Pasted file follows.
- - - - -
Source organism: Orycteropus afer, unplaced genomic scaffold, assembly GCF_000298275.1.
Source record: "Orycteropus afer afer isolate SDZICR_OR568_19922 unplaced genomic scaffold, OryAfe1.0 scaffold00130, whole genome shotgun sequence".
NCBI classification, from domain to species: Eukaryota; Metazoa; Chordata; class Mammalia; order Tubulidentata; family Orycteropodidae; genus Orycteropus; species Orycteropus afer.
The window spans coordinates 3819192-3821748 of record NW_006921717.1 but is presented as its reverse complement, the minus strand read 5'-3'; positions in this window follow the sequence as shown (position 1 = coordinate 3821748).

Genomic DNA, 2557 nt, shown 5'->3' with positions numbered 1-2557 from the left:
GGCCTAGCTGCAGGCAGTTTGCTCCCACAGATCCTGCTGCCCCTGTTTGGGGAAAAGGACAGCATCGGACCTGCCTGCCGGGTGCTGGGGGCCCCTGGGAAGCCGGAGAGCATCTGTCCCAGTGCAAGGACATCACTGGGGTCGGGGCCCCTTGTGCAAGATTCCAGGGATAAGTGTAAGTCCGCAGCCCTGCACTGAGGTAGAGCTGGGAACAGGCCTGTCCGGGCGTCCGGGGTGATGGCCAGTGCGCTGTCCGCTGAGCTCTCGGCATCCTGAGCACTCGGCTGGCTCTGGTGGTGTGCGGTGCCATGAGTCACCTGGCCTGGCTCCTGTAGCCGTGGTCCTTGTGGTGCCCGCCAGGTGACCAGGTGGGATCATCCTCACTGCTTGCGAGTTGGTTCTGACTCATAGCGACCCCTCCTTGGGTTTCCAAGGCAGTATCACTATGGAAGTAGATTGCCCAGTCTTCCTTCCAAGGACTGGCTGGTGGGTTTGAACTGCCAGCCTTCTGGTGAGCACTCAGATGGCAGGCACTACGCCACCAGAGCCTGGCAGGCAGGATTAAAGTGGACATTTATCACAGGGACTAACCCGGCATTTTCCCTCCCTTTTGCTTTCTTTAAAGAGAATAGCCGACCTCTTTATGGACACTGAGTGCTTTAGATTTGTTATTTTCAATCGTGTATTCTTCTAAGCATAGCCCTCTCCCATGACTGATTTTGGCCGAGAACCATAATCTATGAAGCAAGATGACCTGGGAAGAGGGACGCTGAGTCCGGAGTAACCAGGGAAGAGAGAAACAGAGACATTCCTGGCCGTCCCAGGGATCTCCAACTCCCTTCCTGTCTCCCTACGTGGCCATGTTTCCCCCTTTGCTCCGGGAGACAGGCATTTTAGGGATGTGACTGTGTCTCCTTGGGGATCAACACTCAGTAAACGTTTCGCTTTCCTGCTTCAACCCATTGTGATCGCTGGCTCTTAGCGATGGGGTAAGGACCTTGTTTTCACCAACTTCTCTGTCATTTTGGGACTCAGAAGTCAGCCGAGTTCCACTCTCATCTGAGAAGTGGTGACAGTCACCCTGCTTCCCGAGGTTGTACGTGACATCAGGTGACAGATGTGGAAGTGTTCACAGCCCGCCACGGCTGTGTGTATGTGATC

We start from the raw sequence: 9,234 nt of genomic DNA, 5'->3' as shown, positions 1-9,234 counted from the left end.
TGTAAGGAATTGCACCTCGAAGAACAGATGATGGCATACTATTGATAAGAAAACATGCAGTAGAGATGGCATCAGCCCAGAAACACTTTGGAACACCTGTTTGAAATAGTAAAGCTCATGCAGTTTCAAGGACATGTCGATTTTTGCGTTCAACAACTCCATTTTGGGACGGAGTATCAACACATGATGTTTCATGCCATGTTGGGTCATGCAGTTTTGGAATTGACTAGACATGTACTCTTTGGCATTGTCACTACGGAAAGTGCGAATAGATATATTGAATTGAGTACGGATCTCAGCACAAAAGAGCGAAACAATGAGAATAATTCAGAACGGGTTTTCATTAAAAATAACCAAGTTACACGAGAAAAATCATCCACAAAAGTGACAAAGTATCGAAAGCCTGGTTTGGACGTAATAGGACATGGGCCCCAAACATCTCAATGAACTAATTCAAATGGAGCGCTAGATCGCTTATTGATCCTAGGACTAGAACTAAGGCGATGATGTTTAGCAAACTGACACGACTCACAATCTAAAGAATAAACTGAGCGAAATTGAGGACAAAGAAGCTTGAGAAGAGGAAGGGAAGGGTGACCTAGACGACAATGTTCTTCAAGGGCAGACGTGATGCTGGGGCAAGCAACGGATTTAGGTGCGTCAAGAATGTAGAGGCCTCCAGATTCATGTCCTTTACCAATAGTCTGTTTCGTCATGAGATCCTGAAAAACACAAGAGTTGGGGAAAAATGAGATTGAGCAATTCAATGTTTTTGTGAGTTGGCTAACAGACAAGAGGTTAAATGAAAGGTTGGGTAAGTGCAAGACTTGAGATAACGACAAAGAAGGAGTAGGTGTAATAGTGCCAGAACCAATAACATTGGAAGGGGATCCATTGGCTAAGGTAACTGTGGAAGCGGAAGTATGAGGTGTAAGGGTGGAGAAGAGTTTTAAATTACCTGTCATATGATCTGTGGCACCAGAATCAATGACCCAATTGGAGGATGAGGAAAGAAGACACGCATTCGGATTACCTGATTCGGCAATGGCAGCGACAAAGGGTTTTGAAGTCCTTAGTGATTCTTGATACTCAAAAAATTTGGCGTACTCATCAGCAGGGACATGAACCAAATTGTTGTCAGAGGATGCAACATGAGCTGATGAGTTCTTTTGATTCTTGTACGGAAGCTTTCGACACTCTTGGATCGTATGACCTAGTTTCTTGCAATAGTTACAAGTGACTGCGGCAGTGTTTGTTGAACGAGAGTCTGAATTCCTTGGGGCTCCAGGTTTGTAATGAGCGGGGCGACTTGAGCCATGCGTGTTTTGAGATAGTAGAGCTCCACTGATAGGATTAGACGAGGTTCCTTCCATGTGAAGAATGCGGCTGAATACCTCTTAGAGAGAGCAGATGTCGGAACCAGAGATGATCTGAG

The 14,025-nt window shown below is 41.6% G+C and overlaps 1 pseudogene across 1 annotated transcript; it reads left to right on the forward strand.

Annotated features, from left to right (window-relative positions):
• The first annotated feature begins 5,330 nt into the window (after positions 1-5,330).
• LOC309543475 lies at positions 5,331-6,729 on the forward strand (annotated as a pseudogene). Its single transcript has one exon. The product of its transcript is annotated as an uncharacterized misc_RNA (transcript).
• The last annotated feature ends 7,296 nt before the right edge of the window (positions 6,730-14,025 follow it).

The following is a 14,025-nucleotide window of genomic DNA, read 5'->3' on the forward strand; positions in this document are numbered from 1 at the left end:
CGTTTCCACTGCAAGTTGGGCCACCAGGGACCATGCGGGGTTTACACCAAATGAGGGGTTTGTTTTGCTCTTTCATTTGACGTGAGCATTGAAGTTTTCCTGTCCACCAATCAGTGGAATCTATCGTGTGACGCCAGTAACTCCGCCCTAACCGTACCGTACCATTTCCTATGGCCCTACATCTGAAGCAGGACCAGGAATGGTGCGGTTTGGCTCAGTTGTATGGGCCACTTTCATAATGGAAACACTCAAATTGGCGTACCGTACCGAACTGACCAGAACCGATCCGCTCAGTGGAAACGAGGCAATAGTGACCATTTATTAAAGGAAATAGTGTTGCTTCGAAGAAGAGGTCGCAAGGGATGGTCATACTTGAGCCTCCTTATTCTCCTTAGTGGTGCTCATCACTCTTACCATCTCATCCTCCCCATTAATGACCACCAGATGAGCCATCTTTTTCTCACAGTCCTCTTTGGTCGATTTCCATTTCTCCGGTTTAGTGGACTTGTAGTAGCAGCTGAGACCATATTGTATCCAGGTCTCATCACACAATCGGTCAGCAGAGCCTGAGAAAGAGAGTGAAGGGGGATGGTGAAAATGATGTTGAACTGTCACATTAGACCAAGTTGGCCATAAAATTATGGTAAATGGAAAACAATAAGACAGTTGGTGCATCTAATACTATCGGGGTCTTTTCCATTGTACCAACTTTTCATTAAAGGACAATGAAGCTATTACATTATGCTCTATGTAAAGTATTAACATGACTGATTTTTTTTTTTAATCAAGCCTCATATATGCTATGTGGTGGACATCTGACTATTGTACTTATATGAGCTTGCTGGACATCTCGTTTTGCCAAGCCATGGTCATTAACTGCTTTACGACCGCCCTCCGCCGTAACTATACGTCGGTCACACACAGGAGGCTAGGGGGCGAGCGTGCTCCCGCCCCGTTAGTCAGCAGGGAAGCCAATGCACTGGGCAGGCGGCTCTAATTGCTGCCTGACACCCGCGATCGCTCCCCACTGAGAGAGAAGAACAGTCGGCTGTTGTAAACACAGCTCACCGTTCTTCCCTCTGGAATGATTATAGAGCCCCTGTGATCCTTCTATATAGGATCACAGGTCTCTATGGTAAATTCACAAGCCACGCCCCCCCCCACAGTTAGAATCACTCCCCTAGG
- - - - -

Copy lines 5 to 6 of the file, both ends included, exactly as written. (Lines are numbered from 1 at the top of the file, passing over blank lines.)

Genomic DNA, 2557 nt, shown 5'->3' with positions numbered 1-2557 from the left:
GGCCTAGCTGCAGGCAGTTTGCTCCCACAGATCCTGCTGCCCCTGTTTGGGGAAAAGGACAGCATCGGACCTGCCTGCCGGGTGCTGGGGGCCCCTGGGAAGCCGGAGAGCATCTGTCCCAGTGCAAGGACATCACTGGGGTCGGGGCCCCTTGTGCAAGATTCCAGGGATAAGTGTAAGTCCGCAGCCCTGCACTGAGGTAGAGCTGGGAACAGGCCTGTCCGGGCGTCCGGGGTGATGGCCAGTGCGCTGTCCGCTGAGCTCTCGGCATCCTGAGCACTCGGCTGGCTCTGGTGGTGTGCGGTGCCATGAGTCACCTGGCCTGGCTCCTGTAGCCGTGGTCCTTGTGGTGCCCGCCAGGTGACCAGGTGGGATCATCCTCACTGCTTGCGAGTTGGTTCTGACTCATAGCGACCCCTCCTTGGGTTTCCAAGGCAGTATCACTATGGAAGTAGATTGCCCAGTCTTCCTTCCAAGGACTGGCTGGTGGGTTTGAACTGCCAGCCTTCTGGTGAGCACTCAGATGGCAGGCACTACGCCACCAGAGCCTGGCAGGCAGGATTAAAGTGGACATTTATCACAGGGACTAACCCGGCATTTTCCCTCCCTTTTGCTTTCTTTAAAGAGAATAGCCGACCTCTTTATGGACACTGAGTGCTTTAGATTTGTTATTTTCAATCGTGTATTCTTCTAAGCATAGCCCTCTCCCATGACTGATTTTGGCCGAGAACCATAATCTATGAAGCAAGATGACCTGGGAAGAGGGACGCTGAGTCCGGAGTAACCAGGGAAGAGAGAAACAGAGACATTCCTGGCCGTCCCAGGGATCTCCAACTCCCTTCCTGTCTCCCTACGTGGCCATGTTTCCCCCTTTGCTCCGGGAGACAGGCATTTTAGGGATGTGACTGTGTCTCCTTGGGGATCAACACTCAGTAAACGTTTCGCTTTCCTGCTTCAACCCATTGTGATCGCTGGCTCTTAGCGATGGGGTAAGGACCTTGTTTTCACCAACTTCTCTGTCATTTTGGGACTCAGAAGTCAGCCGAGTTCCACTCTCATCTGAGAAGTGGTGACAGTCACCCTGCTTCCCGAGGTTGTACGTGACATCAGGTGACAGATGTGGAAGTGTTCACAGCCCGCCACGGCTGTGTGTATGTGATC